Which book has had the biggest impact on your career so far?
Undoubtedly The Artists Way by Julia Cameron. It made me write my first Edinburgh show, made me change my life, made me work out why I wouldn’t allow myself to be happy or creative. I am a bit of a hippy though, so it is too much for some, but for me it was magic.
What book have you recommended the most to friends and family?
The Artists Way by Julia Cameron! People get fed up of me telling them to read it, and Wolf Hall by Hilary Mantel just because I loved reading that book so much. I try not to force recommendations too much though, some books have to find you.
Do you prefer fiction or non-fiction?
I like both, it’s lovely to dip into non-fiction for a break, but I suppose my heart prefers living in stories.
Do you think reading is important?
Hugely. I regret that I read less than I used to. The internet, my phone, social media, so much of my time is spent looking at other snippets of life rather than losing myself in fiction like I used to. Reading is genuinely one of my favourite things to do and yet I often put it off.
For fiction, it would have to be The Neapolitan Series by Elena Ferrante, starting with My Brilliant Friend and the subsequent novels. I also highly recommend trying with them again if you didn’t get into them the first time. I put down My Brilliant Friend a year ago but couldn’t get started for some reason. I picked it back up a month ago and have nearly finished the lot. And for non fiction – The Last Act of Love by Cathy Rentzenbrink – it’s a brilliantly honest account of grief, loss and guilt. She writes very truthfully and in a way that is at times crushingly sad, but I think the more we talk about the grief the easier it is to prepare for it. Some people have no idea of it’s pain and I think that makes it harder when it does happen.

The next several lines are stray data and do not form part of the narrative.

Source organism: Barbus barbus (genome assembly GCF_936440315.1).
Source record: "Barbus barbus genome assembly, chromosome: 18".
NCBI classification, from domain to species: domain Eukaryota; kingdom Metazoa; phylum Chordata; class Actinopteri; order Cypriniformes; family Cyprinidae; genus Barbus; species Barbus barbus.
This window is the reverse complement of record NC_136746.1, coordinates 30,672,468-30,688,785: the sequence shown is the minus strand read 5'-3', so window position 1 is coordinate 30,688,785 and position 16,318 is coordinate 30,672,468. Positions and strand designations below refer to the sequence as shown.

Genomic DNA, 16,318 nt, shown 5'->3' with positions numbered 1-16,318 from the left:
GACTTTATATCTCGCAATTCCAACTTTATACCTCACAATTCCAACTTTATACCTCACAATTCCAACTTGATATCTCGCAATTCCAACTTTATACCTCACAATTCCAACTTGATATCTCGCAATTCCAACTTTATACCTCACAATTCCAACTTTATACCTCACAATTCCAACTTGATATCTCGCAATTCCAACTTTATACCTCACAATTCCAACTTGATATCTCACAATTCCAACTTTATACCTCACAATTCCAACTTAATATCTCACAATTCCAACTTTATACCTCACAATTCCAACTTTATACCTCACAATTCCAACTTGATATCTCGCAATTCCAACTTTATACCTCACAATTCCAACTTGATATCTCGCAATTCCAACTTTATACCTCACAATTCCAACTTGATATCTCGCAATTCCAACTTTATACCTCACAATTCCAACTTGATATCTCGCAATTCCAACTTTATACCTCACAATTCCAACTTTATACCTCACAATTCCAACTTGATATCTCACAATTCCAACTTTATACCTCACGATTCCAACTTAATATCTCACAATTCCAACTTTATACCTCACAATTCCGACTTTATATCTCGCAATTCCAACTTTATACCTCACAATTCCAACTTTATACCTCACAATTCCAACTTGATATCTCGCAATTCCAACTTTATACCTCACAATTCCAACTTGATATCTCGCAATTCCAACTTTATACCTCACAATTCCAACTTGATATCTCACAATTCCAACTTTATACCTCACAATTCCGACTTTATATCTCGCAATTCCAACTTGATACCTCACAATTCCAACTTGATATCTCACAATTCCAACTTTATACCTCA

Do you prefer real books or digital books?
Real. I don’t have a kindle, I can’t get past that screen. I like having a book in my bag, paper heavy and waiting for me.
Name a book that you feel every human should have to read by law.
The Sea, The Sea by Iris Murdoch. If nothing else it’s an incredible piece of writing and will make you a better person.
What is the book that you feel has had the single biggest impact on your life?
Probably the ones I’ve said already.
Are there any books you haven’t mentioned that you feel would make your reading list?
By Grand Central Station I Sat Down and Wept by Elizabeth Smart is a beautiful piece of writing that isn’t that well known, but worth a look.
What books or subject matter do you plan on reading in the next year?
Whatever falls my way, sometimes it’s good to let books find you and not chase them.
If you were to write an autobiography – what would it be called?
Carry On Cariad? No wait that’d be awful. I genuinely thing that Shane Richies’ ‘Rags to Richie’ is the greatest autobiography title of all, and sadly will never be beaten or equalled.